The process of certifying one-stop centers is to begin this summer.
By STEPHEN SIFF
VINDICATOR STAFF WRITER
HOWLAND -- There's no money to help Trumbull County build a one-stop center for job training and welfare agencies, but the county is still expected to do it, or join forces with another city or county.
"We have to find ways to fund the concept at the local level. There is no two ways about it," Tom Hayes, director of the Ohio Department of Jobs and Family Services told local officials Monday.
A plan to put under one roof all Trumbull County government offices that help the unemployed has been studied for more than two years.
The site would include offices for Jobs and Family Services, the Child Support Enforcement Agency and the Workforce Investment Act.
At a standstill
Local officials envision the center as a sort of labor marketplace, where temporary agencies, military recruiters, charitable organizations and colleges and technical schools could also set up offices, but the plans have been at a standstill since the county commissioners got results of an architect's evaluation of three potential building sites this spring.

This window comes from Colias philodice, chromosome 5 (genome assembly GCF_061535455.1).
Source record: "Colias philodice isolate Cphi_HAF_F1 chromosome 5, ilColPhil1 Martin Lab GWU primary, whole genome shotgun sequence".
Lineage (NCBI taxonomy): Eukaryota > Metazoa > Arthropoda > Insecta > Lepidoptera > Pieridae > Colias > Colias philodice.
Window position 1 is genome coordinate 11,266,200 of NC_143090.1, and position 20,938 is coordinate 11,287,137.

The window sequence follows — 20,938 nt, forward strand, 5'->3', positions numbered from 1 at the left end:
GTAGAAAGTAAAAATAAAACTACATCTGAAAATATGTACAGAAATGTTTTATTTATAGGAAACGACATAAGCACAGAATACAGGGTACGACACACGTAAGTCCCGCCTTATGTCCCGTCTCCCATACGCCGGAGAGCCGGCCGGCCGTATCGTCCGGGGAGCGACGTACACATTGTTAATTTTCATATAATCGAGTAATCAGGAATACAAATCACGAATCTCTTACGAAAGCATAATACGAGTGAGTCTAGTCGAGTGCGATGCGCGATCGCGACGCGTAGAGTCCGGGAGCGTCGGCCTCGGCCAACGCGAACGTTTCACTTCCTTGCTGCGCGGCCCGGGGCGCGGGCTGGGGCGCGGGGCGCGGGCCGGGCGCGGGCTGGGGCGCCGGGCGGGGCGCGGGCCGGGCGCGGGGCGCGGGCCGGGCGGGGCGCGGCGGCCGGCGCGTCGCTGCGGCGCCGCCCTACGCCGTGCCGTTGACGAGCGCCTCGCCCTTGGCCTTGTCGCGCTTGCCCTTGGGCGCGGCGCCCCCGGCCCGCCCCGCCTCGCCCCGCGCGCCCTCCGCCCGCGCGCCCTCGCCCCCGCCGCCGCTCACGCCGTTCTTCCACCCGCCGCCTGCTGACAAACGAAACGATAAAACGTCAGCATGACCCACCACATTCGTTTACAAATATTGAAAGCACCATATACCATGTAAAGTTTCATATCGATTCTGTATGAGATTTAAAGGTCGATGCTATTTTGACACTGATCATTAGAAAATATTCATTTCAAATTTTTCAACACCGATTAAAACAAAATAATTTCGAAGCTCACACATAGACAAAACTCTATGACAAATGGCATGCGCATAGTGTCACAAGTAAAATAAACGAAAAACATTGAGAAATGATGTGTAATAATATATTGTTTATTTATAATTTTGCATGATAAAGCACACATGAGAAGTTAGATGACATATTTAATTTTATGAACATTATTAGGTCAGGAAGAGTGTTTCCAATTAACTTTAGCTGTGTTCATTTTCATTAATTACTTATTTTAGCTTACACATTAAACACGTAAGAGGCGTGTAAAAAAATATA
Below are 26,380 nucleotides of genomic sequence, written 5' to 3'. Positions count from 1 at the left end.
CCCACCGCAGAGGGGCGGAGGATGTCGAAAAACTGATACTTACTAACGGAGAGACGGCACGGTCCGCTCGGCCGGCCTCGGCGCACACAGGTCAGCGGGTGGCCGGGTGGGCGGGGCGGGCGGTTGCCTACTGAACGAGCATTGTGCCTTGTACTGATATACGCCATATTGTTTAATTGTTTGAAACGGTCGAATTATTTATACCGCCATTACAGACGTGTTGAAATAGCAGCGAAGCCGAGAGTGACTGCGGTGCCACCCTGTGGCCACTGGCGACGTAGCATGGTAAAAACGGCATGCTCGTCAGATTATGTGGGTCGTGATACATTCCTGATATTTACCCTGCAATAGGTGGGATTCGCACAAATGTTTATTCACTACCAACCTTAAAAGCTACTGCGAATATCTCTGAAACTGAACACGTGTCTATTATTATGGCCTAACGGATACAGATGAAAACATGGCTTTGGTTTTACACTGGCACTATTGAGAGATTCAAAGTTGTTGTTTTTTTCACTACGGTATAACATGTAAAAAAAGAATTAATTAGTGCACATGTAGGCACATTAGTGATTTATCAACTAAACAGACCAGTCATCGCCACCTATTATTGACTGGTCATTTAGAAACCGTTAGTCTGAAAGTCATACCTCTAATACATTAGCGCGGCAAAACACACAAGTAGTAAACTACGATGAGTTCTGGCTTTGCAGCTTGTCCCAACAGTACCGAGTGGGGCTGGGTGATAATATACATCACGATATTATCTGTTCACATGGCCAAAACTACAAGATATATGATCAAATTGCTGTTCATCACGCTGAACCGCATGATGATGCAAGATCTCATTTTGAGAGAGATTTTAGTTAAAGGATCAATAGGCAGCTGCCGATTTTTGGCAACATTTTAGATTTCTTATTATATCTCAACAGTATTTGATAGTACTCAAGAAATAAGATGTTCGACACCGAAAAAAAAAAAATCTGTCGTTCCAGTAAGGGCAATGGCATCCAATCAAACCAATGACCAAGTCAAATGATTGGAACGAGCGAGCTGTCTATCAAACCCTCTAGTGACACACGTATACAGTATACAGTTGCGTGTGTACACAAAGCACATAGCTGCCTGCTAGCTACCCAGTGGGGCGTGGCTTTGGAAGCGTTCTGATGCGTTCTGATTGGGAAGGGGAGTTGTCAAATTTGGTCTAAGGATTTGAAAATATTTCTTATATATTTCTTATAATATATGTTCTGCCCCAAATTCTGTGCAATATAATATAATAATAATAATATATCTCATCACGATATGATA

They hoped money would be available from the state.
Hayes offered about 350 displaced ODJF employees and $10 million for equipment to fill one-stop offices throughout the state, but no money to create the centers.
The process of certifying one-stop centers is to begin this summer. By the end of the certification process -- which would minimally require a location where people can walk in for access to a range of state and federal services -- Hayes said he expects about 50 one-stop centers in the state.
The centers could also have satellite locations or offer information over the Internet or computers in public places, like libraries, he said.
The committee, which spent two years pondering a one-stop center for Trumbull County, hoped that the cost of constructing or renovating a building could be covered by rent payments from the agencies housed there.
To make the plan work, the expense of moving the different county agencies to a single building would have to be offset in part by savings from job cuts, said Michael O'Brien, a county commissioner. Some receptionist and janitorial positions, for example, could be duplicated if agencies were moved to the same building, he said.
County commissioners also never settled on where a center would be.
Although the architect recommended a vacant building in the Ridgeview Plaza on U.S. 422, commissioners O'Brien and Joseph Angelo Jr. have said they would oppose moving the county offices from downtown Warren.